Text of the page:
In today's time it's tough to go much longer than 24 hours without charging your smartphone. This shows better battery technology hasn't arrived yet, which means it's left to software and settings to eke out the limited power for as long as possible.
Phone, OS and even processor developers are all working to improve things in this area. The latest Qualcomm chips are more energy-efficient, and in the upcoming Android P there is an Adaptive Battery mode that limits how much power apps which you rarely use are allowed to consume.
You can boost your smartphone's battery life in some of the following ways.
The display consumes battery life at a devastating pace more than any other component of the phone. Most phones of today like Xiaomi(Redmi series), Samsung galaxy series include an auto-brightness feature that automatically adjusts the screen's brightness to suit ambient lighting levels.
In your phone's display settings menu, you should find an option labeled 'Screen Timeout', 'Sleep' or something similar. For an iPhone, look for Auto-Lock in the General settings menu. This setting controls how long the phone's screen stays lit after receiving input, such as a tap.
Set your timeout to the shortest available time. On most Android phones, the minimum is 15 seconds.
When you aren't playing music wirelessly or transferring media via bluetooth, turn off the Bluetooth in the settings. This way, you can add an hour or more to your phone's battery life.
In iOS it's easier to toggle Bluetooth and Wi-Fi on and off. Simply swipe up from the bottom of the screen to display the Control Centre and turn off the Wifi.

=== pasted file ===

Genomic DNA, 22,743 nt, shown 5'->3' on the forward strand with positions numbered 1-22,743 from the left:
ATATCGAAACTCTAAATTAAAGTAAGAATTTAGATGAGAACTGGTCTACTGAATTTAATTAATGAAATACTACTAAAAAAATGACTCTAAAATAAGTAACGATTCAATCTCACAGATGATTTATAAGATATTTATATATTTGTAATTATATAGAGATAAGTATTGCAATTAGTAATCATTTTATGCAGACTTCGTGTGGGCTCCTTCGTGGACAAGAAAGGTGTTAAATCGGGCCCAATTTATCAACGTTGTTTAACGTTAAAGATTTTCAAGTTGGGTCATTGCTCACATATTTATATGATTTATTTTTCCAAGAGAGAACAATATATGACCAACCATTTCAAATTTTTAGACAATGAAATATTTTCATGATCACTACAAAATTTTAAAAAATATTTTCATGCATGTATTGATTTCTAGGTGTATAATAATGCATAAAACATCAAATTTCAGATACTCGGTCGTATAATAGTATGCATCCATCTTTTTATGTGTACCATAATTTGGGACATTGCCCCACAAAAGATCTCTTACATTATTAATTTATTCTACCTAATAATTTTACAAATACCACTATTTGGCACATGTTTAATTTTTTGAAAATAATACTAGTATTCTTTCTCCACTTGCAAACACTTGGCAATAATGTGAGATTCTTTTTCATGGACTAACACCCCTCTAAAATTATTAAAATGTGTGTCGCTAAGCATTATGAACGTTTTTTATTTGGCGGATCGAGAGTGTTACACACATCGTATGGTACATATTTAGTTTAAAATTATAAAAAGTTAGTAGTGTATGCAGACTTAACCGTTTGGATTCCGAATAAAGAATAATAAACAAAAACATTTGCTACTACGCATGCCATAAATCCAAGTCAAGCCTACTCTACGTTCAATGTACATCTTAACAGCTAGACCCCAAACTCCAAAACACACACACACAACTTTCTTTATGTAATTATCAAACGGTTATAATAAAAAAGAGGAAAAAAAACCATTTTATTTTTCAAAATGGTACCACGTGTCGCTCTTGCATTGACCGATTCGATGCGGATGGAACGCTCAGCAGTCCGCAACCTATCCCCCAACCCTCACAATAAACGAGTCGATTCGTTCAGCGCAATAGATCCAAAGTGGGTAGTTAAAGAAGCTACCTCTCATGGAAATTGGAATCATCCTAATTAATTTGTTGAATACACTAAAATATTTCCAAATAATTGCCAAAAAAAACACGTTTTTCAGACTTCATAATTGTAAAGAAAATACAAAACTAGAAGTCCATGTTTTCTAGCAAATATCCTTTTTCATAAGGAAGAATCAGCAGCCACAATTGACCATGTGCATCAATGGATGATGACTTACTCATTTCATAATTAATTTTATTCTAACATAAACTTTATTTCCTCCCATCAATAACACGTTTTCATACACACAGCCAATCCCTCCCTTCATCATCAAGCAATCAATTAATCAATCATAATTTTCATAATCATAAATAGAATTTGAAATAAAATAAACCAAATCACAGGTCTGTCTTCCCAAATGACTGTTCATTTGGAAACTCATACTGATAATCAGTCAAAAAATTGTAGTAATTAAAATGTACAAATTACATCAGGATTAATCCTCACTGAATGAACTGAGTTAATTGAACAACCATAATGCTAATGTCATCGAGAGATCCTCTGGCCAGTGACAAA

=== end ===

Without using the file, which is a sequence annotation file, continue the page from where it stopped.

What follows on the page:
Turning ON battery saving mode will help you by turning on GPS, syncing process and will limit the background process and thereby you can experience increase in battery life. In the latest MI Redmi 4/ Redmi 4A/ Redmi Note 4/ Redmi 5A handset updates you will see this option in quick toggle settings. You need to just pull down the notification panel and TURN ON battery saver.
Multitasking - the ability to run more than one app at a time - is a powerful smartphone feature. It can also burn a lot of energy, because every app you run uses a share of your phone's processor cycles.
In Android, tap the multi-tasking button - usually the right-most of the three icons at the bottom of the screen - and you can swipe away apps to close them.
In iOS, double-tap the Home button so the multitasking screen appears, then swipe upwards to close the app.
Unfortunately, vibrating consumes much more power than playing a ringtone does.
Applications often get updated to use less battery power, so you should update the apps from the store.